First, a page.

KCAD Announces Hiring of Inaugural Community Arts Advocate

Posted September 12, 2013 in Student, Campus

Kendall College of Art and Design (KCAD) has hired Salvador Jiménez as a Community Arts Advocate. In his new role, Jiménez will develop new relationships with multicultural communities that contain underrepresented, under-served and first generation student populations. Additionally, he will be serving as a liaison to multicultural outreach organizations such as the West Michigan Center for Arts and Technology and the Hispanic Center of West Michigan, where he will be making connections and providing networking opportunities to foster these relationships.

Salvador Jiménez

“Salvador is someone who can engage our internal community to understand those aspects of our identity that can help us expand our social presence as we further our designs of innovative, managed growth,” said KCAD President David Rosen. “He’s also someone who can help connect our institution to communities at large by interacting with them in ways that are powerful and meaningful.”

Since emigrating from Mexico with his family at the age of 15, Jiménez has built a reputation as a skilled multi-disciplinary artist and a dedicated community advocate. He received a B.A.A. in Graphic Design and Digital Media from Robert Morris University in 2006, and while living in Chicago he served as an art teacher for Yollocalli Arts Reach, a youth initiative of the National Museum of Mexican Art. Currently, Jiménez is in his final year of KCAD’s MFA Drawing program. Under the mentorship of KCAD professor Israel Davis, Jiménez has worked throughout his graduate studies with the Kendall Clay Collective, helping organize opportunities for KCAD students to participate in workshops at the Ox-Bow School of Art in Saugatuck, MI and volunteer at Heartside Art Studio and Gallery in Grand Rapids.

“Salvador is very active in the art scene here in West Michigan,” said KCAD Director of Enrollment Management Sandy Britton. “We’re naturally attracted to what he’s already done as a student, and we know that he will do great things in the future.”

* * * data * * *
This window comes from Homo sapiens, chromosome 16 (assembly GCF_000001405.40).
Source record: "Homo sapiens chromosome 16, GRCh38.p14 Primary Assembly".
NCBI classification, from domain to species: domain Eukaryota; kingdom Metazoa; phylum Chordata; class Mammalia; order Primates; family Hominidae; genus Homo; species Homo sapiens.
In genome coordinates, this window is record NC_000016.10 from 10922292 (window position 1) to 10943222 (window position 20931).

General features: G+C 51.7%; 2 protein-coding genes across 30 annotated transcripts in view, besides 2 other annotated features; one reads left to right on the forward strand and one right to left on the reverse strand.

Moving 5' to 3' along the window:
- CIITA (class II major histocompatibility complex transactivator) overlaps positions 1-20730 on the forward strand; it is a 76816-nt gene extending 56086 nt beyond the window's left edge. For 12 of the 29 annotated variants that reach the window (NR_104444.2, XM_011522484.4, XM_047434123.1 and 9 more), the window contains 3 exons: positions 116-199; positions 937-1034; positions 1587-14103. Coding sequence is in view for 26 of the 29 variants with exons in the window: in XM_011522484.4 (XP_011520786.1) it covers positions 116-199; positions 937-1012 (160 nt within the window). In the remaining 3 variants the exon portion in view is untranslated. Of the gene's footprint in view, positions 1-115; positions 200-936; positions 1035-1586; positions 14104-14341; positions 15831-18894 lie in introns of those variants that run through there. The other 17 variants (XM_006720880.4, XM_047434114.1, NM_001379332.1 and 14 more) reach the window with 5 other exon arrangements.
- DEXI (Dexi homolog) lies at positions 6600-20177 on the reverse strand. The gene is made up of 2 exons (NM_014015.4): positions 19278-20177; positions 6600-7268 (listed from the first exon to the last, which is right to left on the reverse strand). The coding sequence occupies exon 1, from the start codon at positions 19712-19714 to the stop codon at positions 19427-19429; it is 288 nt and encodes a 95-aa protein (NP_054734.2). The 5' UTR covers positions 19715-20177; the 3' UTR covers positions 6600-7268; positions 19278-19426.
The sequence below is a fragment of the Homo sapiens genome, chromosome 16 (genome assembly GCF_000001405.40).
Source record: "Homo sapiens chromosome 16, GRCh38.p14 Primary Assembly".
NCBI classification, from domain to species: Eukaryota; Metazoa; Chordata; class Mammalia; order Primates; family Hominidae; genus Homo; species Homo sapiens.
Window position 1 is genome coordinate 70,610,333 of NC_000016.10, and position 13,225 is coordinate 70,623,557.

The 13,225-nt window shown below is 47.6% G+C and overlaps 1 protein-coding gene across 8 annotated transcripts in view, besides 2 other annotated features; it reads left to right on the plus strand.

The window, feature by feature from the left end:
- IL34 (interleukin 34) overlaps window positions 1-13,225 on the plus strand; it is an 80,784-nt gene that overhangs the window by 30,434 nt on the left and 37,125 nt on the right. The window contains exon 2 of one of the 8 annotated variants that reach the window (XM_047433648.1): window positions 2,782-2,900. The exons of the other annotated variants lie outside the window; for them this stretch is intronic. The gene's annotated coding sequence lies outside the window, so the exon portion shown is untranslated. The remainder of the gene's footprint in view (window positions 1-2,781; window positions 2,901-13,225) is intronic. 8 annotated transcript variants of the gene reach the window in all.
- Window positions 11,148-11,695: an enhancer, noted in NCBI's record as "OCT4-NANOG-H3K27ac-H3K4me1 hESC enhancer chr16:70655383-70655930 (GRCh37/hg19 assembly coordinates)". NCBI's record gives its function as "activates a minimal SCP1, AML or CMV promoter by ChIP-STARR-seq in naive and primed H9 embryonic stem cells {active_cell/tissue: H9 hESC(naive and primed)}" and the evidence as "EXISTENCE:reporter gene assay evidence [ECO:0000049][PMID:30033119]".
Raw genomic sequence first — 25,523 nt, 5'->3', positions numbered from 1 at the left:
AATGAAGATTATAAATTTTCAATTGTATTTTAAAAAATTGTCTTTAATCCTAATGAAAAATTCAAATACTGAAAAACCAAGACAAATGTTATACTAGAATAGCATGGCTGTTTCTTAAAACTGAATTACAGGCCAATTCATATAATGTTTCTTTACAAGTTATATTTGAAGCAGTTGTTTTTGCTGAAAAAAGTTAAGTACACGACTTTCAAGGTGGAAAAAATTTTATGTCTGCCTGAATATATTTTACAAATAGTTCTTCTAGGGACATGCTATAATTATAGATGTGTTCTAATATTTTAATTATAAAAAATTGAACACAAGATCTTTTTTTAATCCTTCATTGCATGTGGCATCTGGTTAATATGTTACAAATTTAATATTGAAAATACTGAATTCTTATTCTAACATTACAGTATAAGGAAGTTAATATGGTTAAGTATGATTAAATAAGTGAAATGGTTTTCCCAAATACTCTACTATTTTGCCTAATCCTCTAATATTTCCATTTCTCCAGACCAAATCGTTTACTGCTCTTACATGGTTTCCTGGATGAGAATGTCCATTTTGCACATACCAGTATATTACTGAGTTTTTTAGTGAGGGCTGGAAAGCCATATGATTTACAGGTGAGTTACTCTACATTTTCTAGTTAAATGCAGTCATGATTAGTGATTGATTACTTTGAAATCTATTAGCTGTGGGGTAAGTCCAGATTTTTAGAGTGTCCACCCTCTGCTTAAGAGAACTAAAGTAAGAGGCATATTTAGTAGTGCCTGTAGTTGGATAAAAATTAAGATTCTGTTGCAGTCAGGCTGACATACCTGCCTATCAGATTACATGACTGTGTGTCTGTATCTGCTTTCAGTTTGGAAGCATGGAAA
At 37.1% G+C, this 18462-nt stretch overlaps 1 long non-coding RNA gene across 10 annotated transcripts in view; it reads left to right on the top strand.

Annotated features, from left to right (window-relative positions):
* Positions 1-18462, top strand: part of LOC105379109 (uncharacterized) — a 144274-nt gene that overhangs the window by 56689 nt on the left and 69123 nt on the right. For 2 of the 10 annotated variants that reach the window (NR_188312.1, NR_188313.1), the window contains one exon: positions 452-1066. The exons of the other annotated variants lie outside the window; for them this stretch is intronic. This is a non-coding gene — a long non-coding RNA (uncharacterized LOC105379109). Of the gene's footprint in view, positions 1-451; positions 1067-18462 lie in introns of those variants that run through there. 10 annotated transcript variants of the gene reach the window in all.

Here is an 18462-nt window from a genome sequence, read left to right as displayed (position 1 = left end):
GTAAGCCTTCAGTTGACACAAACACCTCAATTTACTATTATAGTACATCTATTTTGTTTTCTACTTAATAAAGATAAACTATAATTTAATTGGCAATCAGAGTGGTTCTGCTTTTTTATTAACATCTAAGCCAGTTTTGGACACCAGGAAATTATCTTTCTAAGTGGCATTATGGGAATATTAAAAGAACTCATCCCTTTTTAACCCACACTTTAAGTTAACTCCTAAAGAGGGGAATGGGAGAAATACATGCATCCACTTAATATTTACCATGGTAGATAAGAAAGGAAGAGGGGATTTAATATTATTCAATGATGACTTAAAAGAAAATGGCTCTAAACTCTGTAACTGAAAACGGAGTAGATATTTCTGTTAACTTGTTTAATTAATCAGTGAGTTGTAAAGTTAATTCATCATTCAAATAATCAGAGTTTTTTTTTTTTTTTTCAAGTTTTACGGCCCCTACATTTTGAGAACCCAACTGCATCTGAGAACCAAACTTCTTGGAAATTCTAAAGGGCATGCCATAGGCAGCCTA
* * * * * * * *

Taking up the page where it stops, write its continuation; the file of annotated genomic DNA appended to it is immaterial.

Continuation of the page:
As a Community Arts Advocate, Jiménez will have the opportunity to engage an even wider range of communities with the support of KCAD, which shares his passion for empowering communities through conversation and collaboration.

“It is the obligation of educational institutions to help bring underrepresented communities into power and participation. Salvador has been on this journey himself. He knows what it looks like,” Dr. Rosen said. “There are many people who have not necessarily been engaged in ways that bring them into the larger community and enable them to contribute to culture in a manner that’s supportive of their own aspirations as well as the community’s.”

For his first project, Jiménez traveled to Puerto Rico as a part of a tour of several high schools where he connected with counselors as well as students who are interested in art and design, exposing them to the multitude of opportunities that KCAD and the West Michigan art community have to offer.

“Learning with people from a variety of backgrounds and cultures encourages collaboration, fosters innovation, and creates students that are engaged with each other,” Britton said. “This is a key component in the KCAD Student Success model.”

Prior to working for KCAD, Jiménez ran his own graphic design operation, Jiménez Design Art Studio, and worked as a graphic designer for the Christian Community Development Association of Chicago. He also contributed in different design capacities to the Chicago-based magazines Full Bleed and Egg Deutoplasm and Chicago-based newspaper The Eagle.